This is Part II of our series on what really goes into pricing a handmade product. If you missed it, check out Part I here.
So, we left off last week with a completed NATALIE Dress- It was pretty cool, I must admit. However, there may have been a little confusion still rummaging around as to how this completed dress could ever cost $138 when we clearly showed that the dress itself didn't even take a full day to complete. In fact, we had determined that after 4 hours and 45 minutes of tedious work, the dress was worth approximately $71.25. "Where is this extra cost coming from?" -- This was the question we left on.
Well, today, I am going to take you through the second part of our series and share a little insight with you on where this additional cost is coming from. And I promise, it is not me or any other artist trying to scam you out of your hard earned money.
In the fashion industry... actually in almost any industry where you are paying for goods & services... there is this thing called Overhead. If you haven't ever heard of the term, let me break it down for you. Basically, overhead is all of the little additional behind the scenes costs of running a business that all mix together to help create the good or services you are being offered. Overhead includes the obvious fixed costs such as:
- Employee wages
- Supplies (both office & craft)
It also includes the harder to nail down variable costs such as:
- Machine maintenance
- Car (Gas, mileage, repair)
Sounds like a lot already, doesn't it? Obviously we don't add in 100% of our rent+utilities+travel-expenses+everything-but-the-kitchen sink into this ONE dress, but these expenses do need to come from somewhere.
What so many people fail to realize when they meet an artisan is that, Yes, we do what we do out of a love for the art & craft of it, however, we are also operating as a business. We are constantly thinking of all this background chatter and how it can be divided amongst our products so as to not lose money on each sale.
So, how do you know how much to add on to each product?
This is a complicated process. Honestly, sometimes it's completely overwhelming. See, as a small business owner, you juggle a lot of different hats. As for myself, I take on the role of Designer, Seamstress, Patternmaker, Marketer, Inventory Tracker, Website Upkeep/ Design, Email Coordinator, Scheduler, Photographer, Photo Editor, Occasional Model, and on and on and on. A little crazy, right? Of course, I have help in the departments I am no good at or just don't have time to work on. But when you break all of these little additional things down you begin to realize that there are other people to in the world that are getting paid good money to do ALL of these things that I am doing, essentially, for free (Let's not dismiss the fact that many business owners do this and they also have to take time to teach themselves each of these skills). Eventually, I too will be paying for these services as the Untitled Thoughts Brand continues to grow & I need to account for that inevitable added expense.
There I am photographing model Ellie in the middle of a river!
In the fashion industry, there is a typical multiplier that the majority use to determine their final costs. I assume there are various multipliers for other industries as well (it only makes sense), but for fashion, that particular number averages between 2.2-2.5. A tad confused? Illustrated below is an example of this multiplier in action and what it means:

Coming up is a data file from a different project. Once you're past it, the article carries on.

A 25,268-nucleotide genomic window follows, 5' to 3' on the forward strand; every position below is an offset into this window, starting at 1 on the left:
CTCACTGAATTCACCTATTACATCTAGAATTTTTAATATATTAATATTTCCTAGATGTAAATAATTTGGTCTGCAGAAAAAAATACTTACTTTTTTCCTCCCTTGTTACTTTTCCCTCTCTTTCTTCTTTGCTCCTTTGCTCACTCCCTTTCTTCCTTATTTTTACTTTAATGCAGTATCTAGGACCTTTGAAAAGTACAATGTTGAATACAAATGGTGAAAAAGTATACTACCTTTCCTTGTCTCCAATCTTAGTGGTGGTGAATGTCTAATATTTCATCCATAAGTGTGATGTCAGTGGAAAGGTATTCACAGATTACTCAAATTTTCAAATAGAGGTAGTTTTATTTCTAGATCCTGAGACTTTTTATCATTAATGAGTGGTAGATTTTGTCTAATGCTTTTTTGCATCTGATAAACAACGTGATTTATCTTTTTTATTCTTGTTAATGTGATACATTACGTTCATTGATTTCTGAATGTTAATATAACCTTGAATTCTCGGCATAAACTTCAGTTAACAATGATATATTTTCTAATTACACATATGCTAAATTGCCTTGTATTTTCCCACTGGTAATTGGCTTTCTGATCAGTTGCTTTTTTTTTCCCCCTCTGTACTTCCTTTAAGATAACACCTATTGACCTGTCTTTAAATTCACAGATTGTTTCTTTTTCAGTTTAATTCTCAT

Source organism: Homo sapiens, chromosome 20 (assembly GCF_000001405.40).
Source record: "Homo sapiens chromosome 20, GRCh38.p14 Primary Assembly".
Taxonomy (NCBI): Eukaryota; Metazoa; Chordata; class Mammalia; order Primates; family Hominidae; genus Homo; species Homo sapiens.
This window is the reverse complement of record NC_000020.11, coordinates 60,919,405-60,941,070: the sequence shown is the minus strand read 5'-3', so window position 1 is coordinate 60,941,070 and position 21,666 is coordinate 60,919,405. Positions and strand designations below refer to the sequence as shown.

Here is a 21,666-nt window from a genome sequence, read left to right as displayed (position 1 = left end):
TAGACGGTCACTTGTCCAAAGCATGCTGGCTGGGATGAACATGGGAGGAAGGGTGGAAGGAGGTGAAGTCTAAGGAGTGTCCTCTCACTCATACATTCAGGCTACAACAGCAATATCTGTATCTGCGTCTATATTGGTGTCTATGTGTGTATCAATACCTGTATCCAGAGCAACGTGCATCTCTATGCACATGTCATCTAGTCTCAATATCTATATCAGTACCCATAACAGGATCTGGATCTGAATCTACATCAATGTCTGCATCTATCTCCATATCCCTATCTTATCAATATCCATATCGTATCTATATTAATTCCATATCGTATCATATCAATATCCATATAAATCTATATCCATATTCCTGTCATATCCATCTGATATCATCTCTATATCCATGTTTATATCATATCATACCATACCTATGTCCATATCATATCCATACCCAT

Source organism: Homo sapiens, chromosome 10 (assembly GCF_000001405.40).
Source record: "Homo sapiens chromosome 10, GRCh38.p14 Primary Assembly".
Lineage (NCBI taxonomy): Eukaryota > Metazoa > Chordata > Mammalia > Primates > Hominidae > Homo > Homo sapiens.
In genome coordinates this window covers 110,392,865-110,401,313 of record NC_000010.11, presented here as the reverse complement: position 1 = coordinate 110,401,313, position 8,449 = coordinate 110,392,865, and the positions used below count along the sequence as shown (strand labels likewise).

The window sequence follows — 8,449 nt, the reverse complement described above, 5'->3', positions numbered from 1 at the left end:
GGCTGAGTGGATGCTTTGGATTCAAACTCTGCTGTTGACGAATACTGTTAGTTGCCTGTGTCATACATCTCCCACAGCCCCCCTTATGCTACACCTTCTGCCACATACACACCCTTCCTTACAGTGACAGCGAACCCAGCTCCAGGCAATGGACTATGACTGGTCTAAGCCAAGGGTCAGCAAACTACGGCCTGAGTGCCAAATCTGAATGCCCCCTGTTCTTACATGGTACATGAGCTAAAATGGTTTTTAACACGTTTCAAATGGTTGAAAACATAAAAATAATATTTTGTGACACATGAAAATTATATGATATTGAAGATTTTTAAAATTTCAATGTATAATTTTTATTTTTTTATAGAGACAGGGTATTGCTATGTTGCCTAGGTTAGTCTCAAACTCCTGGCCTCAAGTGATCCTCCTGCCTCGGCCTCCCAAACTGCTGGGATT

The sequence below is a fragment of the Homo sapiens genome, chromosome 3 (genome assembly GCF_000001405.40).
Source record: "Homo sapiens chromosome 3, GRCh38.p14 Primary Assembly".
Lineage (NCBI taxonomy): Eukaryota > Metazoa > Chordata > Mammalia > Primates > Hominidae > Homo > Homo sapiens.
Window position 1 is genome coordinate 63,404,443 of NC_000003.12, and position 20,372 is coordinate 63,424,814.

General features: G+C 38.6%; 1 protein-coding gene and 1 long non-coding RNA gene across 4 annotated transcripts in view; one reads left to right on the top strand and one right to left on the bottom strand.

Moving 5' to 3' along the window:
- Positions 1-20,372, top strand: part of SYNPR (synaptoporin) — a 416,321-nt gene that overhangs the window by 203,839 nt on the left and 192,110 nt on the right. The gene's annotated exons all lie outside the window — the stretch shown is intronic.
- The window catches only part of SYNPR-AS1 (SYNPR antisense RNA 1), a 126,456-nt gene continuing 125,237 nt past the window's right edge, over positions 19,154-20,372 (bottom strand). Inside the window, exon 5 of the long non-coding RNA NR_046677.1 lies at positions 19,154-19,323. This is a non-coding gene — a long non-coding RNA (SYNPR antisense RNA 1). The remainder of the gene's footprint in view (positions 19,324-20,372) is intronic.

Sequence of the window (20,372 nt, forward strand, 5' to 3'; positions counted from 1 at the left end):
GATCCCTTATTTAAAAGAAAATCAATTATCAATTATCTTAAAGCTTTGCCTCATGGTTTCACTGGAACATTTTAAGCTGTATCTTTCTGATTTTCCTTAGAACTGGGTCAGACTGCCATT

Let's pretend that DRESS X costs a total of $35 to create. This includes the time it took to make DRESS X, as well as the fabric, zippers, notions that were required to assemble her.
So we take $35 & multiply that by our fashion multiplier of 2.3. We come to the cost of $80.50. This is our Wholesale Price. This is the price we brands charge retailers to purchase our goods. This is also the general price many artisans will charge at your local craft fair. But this is not the final price you see in stores. To determine that we must...
Multiply our $80.50 again. You read that right. When products go from our hands to the hands of a retailer, they too need to make a profit in order to cover their own overhead. So, let's multiply our $80.50 by 2.3 again.
Our final retail price of DRESS X will wind up being roughly $185.
OK, that IS a total Rip Off! It only cost you $35 to make, and I am paying an extra $150 to take that dress home? How is that fair?
Hold on, no need to fret! I know that drastic price difference seems totally unreasonable and unfair and unjust to the naked eye, but remember all of those little expenses I mentioned before? All that extra money will go towards paying for those expenses. It's not like I am personally taking $150 and depositing right into my paycheck and going "Haha, look at how much I as able to get!" The majority of what is made from one dress will go right back into a business' expenses.
That is fine and all, but if I can make it for $35, why would I spend $185 just because you made it?
To answer that question, you will need to come back next week for Part III of this series. For now, I will leave you with another really insightful article into all that REALLY goes into the drafting of a dress from one of my personal favorite eco-friendly brands, Margu (check out her series here.) She really delves in to the creative process more than I am able to do with this short series.
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